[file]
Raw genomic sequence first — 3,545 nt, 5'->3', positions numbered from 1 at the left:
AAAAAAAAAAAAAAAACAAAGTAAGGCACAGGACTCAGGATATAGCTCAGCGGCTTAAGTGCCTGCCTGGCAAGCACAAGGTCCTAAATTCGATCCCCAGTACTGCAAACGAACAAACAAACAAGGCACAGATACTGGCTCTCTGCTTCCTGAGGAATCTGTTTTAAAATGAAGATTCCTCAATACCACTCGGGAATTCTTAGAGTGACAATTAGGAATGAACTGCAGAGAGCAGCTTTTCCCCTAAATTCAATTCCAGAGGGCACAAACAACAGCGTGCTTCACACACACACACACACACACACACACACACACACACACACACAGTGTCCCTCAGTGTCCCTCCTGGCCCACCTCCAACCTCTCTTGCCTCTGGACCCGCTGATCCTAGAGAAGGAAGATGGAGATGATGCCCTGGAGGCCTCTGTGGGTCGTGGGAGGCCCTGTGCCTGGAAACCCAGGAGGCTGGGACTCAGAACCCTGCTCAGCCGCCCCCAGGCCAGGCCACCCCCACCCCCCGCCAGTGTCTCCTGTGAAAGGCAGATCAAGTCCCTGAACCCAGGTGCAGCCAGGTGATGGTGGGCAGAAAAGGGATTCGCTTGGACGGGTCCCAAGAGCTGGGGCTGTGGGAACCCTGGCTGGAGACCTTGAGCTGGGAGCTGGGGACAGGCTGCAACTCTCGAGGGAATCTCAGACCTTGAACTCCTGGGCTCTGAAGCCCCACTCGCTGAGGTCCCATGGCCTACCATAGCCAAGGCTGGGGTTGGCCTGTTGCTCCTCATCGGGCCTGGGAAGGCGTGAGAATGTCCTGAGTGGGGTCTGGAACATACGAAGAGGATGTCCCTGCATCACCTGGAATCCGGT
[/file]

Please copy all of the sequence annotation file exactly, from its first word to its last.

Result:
Raw genomic sequence first — 3,545 nt, 5'->3', positions numbered from 1 at the left:
AAAAAAAAAAAAAAAACAAAGTAAGGCACAGGACTCAGGATATAGCTCAGCGGCTTAAGTGCCTGCCTGGCAAGCACAAGGTCCTAAATTCGATCCCCAGTACTGCAAACGAACAAACAAACAAGGCACAGATACTGGCTCTCTGCTTCCTGAGGAATCTGTTTTAAAATGAAGATTCCTCAATACCACTCGGGAATTCTTAGAGTGACAATTAGGAATGAACTGCAGAGAGCAGCTTTTCCCCTAAATTCAATTCCAGAGGGCACAAACAACAGCGTGCTTCACACACACACACACACACACACACACACACACACACACACACAGTGTCCCTCAGTGTCCCTCCTGGCCCACCTCCAACCTCTCTTGCCTCTGGACCCGCTGATCCTAGAGAAGGAAGATGGAGATGATGCCCTGGAGGCCTCTGTGGGTCGTGGGAGGCCCTGTGCCTGGAAACCCAGGAGGCTGGGACTCAGAACCCTGCTCAGCCGCCCCCAGGCCAGGCCACCCCCACCCCCCGCCAGTGTCTCCTGTGAAAGGCAGATCAAGTCCCTGAACCCAGGTGCAGCCAGGTGATGGTGGGCAGAAAAGGGATTCGCTTGGACGGGTCCCAAGAGCTGGGGCTGTGGGAACCCTGGCTGGAGACCTTGAGCTGGGAGCTGGGGACAGGCTGCAACTCTCGAGGGAATCTCAGACCTTGAACTCCTGGGCTCTGAAGCCCCACTCGCTGAGGTCCCATGGCCTACCATAGCCAAGGCTGGGGTTGGCCTGTTGCTCCTCATCGGGCCTGGGAAGGCGTGAGAATGTCCTGAGTGGGGTCTGGAACATACGAAGAGGATGTCCCTGCATCACCTGGAATCCGGT